Free and Featherbrained

"Making a name for myself"… whatever that means.

The Truths About, “Of Mice and Men,” by John Steinbeck

on February 1, 2013

This is a book report I did a while ago about the “truths” about the book Of Mice and Men by John Steinbeck.

We all know from experience that the truth can hurt. Steinbeck’s book, Of Mice and Men, brings out some of the “truths” about life and people in a very complex, brusque, and in-depth way. His work in Of Mice and Men doesn’t just tell a story; it is an allegory that represents many aspects of human life. In my opinion, the truths that Steinbeck tells of are pointed towards the human condition in general, and not specifically about the problems in America.

             One of the major truths about the human condition that is told in Of Mice and Men is people’s want to conquer loneliness, and the many ways they try to have company. Curley’s wife is a great example of this truth-she sort of represents how far a person can go to gain companionship. She married Curley because she knew it’s either him or nobody (and she felt that he’s better than no one), she dressed the way she did to attract men so she can talk to them, and (even though she didn’t know it) she risked her life just have a conversation with someone. It represents human condition because we all feel lonely at times, and we all try to gain friends because we don’t wish to stand alone.

            Another truth that Steinbeck indicates in his book is abuse. Crooks, the African American stable buck, worked his head off and received little to nothing, and got abused both physically and emotionally throughout his life. Crooks’ abuse represents two things: the unfairness and unluckiness we receive and the prejudice we give other people. Crooks experienced most of his pain and prejudice because of the color of his skin. We, like him, are hurt and insulted throughout our life. We can’t avoid it; it’s inevitable. We might feel hurt, helpless and lonely, just like how Crooks felt. However, his abuse doesn’t just represent our pain, it also represents the pain we give other people. Whether or not we admit it, we have probably hurt, gotten mad, held a grudge, or yelled at a person before. We can sometimes be like Curley or the other prejudice white people in the book, acting mean towards someone or being prejudice because of how they look or do something.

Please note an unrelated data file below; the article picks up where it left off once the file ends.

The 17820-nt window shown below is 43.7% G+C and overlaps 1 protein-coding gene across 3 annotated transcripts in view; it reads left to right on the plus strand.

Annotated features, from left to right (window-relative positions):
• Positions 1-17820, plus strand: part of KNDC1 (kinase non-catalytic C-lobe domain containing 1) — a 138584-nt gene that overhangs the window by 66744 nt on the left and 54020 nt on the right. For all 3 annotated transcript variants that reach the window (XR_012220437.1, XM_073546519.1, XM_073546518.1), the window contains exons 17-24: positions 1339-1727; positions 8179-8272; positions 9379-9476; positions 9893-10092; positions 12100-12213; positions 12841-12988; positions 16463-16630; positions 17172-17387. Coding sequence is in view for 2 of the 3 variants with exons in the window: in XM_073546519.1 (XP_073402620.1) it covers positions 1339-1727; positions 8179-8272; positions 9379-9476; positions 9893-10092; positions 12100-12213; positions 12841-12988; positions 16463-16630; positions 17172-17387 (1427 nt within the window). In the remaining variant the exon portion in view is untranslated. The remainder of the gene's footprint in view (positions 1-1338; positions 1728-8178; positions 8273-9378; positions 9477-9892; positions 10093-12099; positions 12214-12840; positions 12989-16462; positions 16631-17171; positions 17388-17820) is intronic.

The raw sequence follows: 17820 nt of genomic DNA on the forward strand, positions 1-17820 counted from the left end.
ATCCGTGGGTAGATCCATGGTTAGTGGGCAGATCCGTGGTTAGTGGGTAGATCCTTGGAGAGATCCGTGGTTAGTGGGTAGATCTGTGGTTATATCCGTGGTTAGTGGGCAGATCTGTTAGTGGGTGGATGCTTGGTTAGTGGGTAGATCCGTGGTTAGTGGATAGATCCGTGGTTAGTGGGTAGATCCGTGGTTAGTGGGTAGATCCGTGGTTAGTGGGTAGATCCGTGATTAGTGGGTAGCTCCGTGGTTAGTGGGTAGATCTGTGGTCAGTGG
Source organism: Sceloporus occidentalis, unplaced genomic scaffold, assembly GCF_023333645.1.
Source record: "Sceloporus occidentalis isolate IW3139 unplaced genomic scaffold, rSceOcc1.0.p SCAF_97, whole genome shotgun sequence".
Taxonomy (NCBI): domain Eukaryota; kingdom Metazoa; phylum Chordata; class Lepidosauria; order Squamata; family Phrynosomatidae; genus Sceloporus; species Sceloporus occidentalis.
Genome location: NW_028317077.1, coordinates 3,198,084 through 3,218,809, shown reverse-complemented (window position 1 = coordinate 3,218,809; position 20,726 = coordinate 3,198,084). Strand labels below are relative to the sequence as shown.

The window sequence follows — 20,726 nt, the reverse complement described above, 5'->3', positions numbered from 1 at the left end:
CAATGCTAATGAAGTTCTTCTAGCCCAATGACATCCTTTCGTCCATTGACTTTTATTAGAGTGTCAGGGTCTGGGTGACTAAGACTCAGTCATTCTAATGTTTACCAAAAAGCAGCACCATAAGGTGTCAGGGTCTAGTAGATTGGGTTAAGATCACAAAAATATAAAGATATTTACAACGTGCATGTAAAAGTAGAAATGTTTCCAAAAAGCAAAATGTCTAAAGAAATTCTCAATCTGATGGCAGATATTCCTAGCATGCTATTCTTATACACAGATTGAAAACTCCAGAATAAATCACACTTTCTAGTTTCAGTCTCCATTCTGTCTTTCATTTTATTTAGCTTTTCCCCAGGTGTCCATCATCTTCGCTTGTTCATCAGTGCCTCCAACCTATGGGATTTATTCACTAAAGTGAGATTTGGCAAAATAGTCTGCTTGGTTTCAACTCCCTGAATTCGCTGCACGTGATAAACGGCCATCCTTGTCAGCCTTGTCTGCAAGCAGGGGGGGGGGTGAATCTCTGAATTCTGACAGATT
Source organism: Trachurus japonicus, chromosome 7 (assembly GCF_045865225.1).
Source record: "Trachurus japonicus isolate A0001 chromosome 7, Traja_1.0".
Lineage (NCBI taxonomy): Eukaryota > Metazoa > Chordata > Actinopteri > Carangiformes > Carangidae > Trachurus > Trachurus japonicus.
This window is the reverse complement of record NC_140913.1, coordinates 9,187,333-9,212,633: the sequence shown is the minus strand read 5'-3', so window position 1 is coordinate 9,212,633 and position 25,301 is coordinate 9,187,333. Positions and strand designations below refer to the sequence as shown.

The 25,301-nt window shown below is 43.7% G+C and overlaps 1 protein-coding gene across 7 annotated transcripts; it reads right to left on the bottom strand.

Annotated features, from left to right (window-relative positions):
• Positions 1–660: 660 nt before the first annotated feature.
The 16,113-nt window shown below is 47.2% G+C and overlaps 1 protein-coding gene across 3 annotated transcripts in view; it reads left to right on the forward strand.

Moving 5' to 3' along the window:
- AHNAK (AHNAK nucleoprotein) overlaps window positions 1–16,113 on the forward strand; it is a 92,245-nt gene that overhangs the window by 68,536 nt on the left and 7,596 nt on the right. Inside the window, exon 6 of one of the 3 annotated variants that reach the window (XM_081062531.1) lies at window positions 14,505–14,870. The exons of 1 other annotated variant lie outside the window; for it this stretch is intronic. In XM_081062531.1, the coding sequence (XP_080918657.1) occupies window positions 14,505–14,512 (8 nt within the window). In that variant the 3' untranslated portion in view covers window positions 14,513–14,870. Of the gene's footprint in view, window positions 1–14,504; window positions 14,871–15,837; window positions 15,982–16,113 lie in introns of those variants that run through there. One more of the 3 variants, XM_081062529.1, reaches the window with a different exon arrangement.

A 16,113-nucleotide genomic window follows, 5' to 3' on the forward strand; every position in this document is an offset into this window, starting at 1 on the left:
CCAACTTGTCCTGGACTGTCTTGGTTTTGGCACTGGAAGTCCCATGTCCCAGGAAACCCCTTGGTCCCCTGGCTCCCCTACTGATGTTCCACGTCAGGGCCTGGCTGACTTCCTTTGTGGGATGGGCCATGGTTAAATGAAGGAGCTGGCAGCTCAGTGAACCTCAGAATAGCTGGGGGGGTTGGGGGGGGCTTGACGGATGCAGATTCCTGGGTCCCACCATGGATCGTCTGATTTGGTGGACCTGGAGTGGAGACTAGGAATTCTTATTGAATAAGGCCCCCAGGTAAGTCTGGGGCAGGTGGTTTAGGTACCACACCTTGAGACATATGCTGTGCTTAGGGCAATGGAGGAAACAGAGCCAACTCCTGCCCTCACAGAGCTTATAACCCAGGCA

Despite the fact that there are a lot of painful truths in Steinbeck’s novella Of Mice and Men, deep down beneath all that negativity is a positive “truth”: friendship. George and Lennie had a friendship that reminded me of many things; a master and his dog, a parent and his child, and a big brother and his little brother. Lennie was completely dependent on and faithful to George, and while George seemed to dislike Lennie, George still loved him like family. I think their friendship represents each and every one of our relationships; complicated and different each day, but still worth having. It’s always hard and heart-wrenching when we are forced to end a friendship, like what George had to do with Lennie, but sometimes it is for the best. In conclusion, George and Lennie’s friendship represents the perplexity of all of our many relationships.

            In my opinion, it is hard to say whether the truths in Of Mice and Men show America in a favorable or unfavorable light. I think that most people would probably say that Of Mice and Men portrays America unfavorably, but then again, there are some things that are positive in the book. I guess I can call Of Mice and Men a (mostly bitter) bittersweet reminiscence of how people were back then and of the Great Depression, and a (mostly bitter) bittersweet allegory for how people feel and act now.

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